I’ve always been fascinated by the Xbox Kinect. When Microsoft debuted the platform, then known as Project Natal, the company promised it would enable an entirely new type of gaming, one in which your entire body would serve as the controller. Consumers clearly loved the idea — the first generation Kinect sold more than 10 million units by 2011, which is an excellent attach rate for a console peripheral. Microsoft took note of that success and doubled down on it, declaring that every next-generation Xbox would ship with a Kinect included.
Polygon has published a truly excellent deep dive into the design and development of Kinect, from conception to the Xbox One. The story they tell is fascinating. Microsoft’s goal with Kinect wasn’t to match Nintendo or create a gimmicky camera product. Having seen how the Wii could get people off the couch and drive sales to families that had never bought a console before, Microsoft hoped to bring an even more radical product to market. Making the player’s entire body the camera would (in theory) be a radical leap forward for games, unlocking immersive experiences that controller-based play simply couldn’t duplicate.
Much of this is no surprise to anyone who remembers Project Natal’s marketing. What I didn’t realize until now is how many different teams at Microsoft were involved in building the product.
The Kinect is no longer just an Xbox project — it is a Microsoft project. Nongaming divisions of the company, such as Microsoft Research and Windows, are brought on board to help out. The Bing team plays a significant role in bringing the Kinect’s speech recognition and natural language processing online.
Polygon’s story makes it clear that Microsoft was really, genuinely excited about the possibilities of the project. When it became clear that even Kinect 1.0’s strong sales weren’t going to be high enough to stimulate much developer interest, Microsoft decided to double down and make the peripheral central to the entire Xbox One. Here’s Richard Irving, group product manager on Kinect:
“From Microsoft’s perspective, it wasn’t just about video games. Right? It was about the future of computing,” Irving says. “Which, if Microsoft is really going to bet its resources on something like Kinect — gaming is a great business, but Microsoft is so much bigger than gaming. When you look at what Microsoft cared about [with] Kinect, they really cared about the future of computing.”
I think this quote explains Microsoft’s confused initial approach to the Xbox One. The XB1 unveil, if you recall, was virtually devoid of games. It focused on things like multimedia capabilities, a Steven Spielberg-directed Halo TV show, sports, and screen sharing. To be blunt, it didn’t make much sense. Why was Microsoft trying to push a camera nobody wanted — a camera everyone knew made the console more expensive? Why were they focusing on streaming capabilities at the expense of, you know, the games people actually wanted to play? Why was the company offering a much-desired feature (library sharing) but chaining it to an onerous digital authentication system and telling people to buy an Xbox 360 if they didn’t like it? Why did these features require radical changes to the physical game distribution model?
Microsoft didn’t have great answers to these questions. The company’s entire vision for the future of the Xbox One was out of sync with what gamers wanted. Sony capitalized on player unhappiness by emphasizing that the PS4 wouldn’t change anything relative to how the gaming market worked at the time. The Polygon article doesn’t really dive into why gamers didn’t want a Kinect bundled with an Xbox One other than price, but I’d argue that the company was hurt by the then-ongoing Snowden disclosures and the discovery of Microsoft patents related to using Kinect to count how many people were in a room in order to enable per-person movie rental fees. Microsoft may have had brilliant ideas about transforming the future of gaming but it had less luck articulating that future to the public.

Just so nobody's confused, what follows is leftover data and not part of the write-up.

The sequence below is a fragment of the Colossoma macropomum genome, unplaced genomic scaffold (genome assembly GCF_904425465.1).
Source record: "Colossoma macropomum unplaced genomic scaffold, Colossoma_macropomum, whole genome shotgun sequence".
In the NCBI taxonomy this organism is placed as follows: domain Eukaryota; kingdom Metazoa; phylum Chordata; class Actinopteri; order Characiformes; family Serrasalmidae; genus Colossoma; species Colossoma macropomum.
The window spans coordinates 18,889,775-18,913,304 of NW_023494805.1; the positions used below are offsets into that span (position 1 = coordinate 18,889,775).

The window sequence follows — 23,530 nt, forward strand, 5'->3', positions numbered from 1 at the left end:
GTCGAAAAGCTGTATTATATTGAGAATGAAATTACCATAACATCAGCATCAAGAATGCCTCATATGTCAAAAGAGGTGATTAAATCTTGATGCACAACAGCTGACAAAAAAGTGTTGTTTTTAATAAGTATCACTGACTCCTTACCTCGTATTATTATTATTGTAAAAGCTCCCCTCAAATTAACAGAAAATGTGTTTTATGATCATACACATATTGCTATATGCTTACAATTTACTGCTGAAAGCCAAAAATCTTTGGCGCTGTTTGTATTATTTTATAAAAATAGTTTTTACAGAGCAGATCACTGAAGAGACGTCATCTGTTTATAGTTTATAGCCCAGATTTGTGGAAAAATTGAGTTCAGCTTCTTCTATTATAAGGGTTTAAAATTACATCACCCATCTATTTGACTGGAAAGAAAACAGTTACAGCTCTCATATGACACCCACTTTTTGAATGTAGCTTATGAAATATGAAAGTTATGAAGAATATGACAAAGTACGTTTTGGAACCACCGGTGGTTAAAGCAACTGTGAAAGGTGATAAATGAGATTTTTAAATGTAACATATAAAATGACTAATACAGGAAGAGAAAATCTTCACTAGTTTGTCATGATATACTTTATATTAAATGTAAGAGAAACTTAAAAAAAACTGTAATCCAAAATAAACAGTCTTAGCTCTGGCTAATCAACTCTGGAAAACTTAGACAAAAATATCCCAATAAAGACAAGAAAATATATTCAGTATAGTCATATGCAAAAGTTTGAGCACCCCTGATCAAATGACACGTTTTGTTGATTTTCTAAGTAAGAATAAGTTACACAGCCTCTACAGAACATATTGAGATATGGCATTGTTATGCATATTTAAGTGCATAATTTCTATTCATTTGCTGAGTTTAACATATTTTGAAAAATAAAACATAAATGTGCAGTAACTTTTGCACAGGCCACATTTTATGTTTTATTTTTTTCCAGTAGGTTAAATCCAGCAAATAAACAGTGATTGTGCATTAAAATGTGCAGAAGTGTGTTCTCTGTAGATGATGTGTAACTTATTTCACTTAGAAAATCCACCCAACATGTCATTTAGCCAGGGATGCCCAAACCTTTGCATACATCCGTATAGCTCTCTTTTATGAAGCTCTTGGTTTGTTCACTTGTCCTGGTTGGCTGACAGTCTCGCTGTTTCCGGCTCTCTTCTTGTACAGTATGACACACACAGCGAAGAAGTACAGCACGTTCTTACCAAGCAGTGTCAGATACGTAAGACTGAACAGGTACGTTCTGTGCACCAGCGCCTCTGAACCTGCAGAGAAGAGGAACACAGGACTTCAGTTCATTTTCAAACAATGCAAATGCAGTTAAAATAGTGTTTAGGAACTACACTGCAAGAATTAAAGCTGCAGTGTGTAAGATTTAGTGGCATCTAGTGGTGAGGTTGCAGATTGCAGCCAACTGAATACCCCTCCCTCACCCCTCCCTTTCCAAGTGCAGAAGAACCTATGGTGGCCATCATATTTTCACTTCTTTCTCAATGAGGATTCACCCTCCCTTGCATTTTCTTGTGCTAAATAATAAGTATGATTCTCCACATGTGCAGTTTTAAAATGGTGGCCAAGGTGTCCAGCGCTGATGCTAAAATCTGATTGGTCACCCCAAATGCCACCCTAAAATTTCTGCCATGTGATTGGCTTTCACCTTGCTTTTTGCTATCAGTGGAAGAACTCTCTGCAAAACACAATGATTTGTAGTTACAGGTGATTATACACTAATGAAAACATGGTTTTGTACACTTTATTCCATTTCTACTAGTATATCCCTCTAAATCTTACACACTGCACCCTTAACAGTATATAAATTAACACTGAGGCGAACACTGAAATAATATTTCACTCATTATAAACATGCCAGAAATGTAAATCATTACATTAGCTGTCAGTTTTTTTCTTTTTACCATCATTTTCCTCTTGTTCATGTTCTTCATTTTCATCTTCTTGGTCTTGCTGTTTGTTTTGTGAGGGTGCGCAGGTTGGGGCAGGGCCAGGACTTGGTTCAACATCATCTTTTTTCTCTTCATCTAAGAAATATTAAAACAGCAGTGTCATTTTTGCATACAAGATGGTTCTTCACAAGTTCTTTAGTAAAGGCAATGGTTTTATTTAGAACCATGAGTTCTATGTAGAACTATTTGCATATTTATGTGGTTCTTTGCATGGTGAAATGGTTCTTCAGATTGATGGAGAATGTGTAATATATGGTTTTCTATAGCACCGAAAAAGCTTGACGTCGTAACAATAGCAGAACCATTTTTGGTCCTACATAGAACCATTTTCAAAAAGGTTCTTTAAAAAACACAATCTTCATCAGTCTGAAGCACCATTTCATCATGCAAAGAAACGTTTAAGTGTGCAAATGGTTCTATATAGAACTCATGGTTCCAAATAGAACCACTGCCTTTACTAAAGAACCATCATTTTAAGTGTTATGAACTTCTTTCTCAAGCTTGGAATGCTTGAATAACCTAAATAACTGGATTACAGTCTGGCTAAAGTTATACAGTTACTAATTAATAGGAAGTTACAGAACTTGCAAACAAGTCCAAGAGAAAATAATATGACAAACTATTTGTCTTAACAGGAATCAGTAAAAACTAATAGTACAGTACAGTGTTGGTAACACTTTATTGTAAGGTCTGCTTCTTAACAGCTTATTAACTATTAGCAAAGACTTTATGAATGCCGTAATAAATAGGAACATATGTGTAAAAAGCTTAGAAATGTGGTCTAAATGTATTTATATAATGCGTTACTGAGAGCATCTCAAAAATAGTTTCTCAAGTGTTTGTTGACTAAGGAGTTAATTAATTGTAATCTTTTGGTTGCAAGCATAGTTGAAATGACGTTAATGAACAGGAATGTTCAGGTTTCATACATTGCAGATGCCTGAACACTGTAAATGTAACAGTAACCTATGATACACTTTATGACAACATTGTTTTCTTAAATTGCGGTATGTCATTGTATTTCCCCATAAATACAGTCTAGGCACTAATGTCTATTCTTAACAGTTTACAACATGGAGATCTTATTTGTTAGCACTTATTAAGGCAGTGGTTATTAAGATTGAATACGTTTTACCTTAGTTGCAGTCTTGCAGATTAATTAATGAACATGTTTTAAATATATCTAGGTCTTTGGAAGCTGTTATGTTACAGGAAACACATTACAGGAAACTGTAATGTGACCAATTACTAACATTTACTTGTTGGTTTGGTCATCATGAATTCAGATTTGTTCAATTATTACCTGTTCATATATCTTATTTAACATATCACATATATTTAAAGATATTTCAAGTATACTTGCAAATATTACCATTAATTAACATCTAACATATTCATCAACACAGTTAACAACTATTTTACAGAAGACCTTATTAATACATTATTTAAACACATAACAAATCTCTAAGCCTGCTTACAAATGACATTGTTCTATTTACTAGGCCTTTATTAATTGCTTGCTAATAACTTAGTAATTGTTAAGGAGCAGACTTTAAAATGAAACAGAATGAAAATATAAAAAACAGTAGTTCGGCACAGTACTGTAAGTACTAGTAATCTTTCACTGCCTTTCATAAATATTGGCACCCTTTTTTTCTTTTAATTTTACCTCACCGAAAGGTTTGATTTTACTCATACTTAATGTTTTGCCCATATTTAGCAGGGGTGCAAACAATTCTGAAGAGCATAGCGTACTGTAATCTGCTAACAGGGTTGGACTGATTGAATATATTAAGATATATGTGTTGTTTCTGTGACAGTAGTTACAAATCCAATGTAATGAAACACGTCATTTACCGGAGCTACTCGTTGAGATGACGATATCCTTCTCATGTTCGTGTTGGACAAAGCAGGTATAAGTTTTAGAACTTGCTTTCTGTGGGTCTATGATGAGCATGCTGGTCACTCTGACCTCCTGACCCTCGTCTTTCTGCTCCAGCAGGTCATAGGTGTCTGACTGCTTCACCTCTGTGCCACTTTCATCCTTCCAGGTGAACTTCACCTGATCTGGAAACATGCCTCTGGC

The Polygon story makes it clear that there were people at Microsoft who were deeply passionate about Kinect and its possibilities, including folks who wanted to push the boundaries of how games could work. Thinking back to the Xbox One unveil and initial events, it’s startling how little of that collective passion actually came through in the early public events. Kinect itself has been used for a number of pioneering computer vision projects. It just never found a home in gaming, partly because of the economics of game development. Polygon goes into more detail on this and I don’t want to steal their thunder.
I want to make it clear that my theories about how Kinect’s design goals impacted the entire positioning of the Xbox One are mine and mine alone. Polygon’s story doesn’t address that issue specifically.
It’s possible Microsoft thought it had an opportunity to move the entire gaming industry in a new direction. It decided the best way to accomplish it was to introduce all of the new features simultaneously rather than through incremental product evolution. I’m not a Kinect apologist — I think part of the reason Microsoft failed is because Kinect wasn’t what people were looking for — but I also think the company may have had no idea how to talk about its concepts for the future. Emphasizing that the machine could do everything only left people wondering why they were supposed to want one, at a time when fears about surveillance were on the rise. Sony offered an improvement on the status quo and the promise that things wouldn’t change.
Ultimately, though, I’m glad Microsoft developed Kinect, just like I’m glad for the PS Move, Wii motion controllers, and PS VR. We need game developers and hardware designers to be willing to take risks on hardware. The only way to find out what will work is to try things that might not.
Top image credit: IGN
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